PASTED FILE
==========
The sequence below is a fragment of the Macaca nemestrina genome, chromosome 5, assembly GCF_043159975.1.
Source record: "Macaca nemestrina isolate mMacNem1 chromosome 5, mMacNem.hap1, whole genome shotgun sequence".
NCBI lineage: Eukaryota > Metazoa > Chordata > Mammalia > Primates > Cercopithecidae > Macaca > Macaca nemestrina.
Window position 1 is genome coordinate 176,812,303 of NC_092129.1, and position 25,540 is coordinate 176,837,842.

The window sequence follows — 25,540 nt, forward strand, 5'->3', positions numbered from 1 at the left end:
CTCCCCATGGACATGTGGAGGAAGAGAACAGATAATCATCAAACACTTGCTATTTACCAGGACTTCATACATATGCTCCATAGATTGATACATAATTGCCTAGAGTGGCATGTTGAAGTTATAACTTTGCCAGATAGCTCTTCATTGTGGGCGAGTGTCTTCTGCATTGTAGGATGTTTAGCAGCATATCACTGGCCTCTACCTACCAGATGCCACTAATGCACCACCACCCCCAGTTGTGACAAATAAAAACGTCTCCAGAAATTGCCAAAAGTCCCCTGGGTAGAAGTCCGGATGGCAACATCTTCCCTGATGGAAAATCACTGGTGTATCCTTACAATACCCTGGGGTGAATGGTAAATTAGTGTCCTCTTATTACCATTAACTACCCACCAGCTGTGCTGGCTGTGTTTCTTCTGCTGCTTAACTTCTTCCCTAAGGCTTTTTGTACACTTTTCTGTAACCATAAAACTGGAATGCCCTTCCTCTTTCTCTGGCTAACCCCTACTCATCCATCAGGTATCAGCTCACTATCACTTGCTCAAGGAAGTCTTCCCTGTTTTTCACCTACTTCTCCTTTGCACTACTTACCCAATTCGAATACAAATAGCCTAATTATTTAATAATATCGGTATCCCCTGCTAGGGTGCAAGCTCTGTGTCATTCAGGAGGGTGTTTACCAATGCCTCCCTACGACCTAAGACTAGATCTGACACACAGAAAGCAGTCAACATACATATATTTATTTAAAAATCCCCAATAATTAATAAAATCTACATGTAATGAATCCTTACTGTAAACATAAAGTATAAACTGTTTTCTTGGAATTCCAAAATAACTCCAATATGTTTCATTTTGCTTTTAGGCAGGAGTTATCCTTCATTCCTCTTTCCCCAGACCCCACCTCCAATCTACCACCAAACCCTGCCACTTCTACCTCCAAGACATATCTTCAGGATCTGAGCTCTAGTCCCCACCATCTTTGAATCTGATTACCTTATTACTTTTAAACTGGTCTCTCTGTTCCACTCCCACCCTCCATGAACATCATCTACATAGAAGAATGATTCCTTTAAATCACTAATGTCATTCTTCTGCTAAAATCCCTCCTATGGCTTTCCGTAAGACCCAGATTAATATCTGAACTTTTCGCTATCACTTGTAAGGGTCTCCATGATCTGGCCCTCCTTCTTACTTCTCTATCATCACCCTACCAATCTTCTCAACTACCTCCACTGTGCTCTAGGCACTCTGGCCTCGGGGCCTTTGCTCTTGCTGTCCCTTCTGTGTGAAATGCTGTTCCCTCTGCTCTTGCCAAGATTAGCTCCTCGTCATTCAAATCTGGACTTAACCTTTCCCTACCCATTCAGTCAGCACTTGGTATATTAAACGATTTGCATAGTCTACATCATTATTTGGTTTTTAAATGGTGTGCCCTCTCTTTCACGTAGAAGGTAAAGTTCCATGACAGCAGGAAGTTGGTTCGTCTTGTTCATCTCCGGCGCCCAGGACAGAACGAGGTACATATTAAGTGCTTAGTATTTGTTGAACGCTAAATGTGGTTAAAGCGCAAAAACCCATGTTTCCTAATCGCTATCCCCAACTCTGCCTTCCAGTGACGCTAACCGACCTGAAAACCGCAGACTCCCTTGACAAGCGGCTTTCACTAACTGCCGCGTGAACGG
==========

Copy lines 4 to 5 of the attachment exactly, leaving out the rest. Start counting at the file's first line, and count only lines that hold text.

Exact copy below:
Window position 1 is genome coordinate 176,812,303 of NC_092129.1, and position 25,540 is coordinate 176,837,842.

The window sequence follows — 25,540 nt, forward strand, 5'->3', positions numbered from 1 at the left end: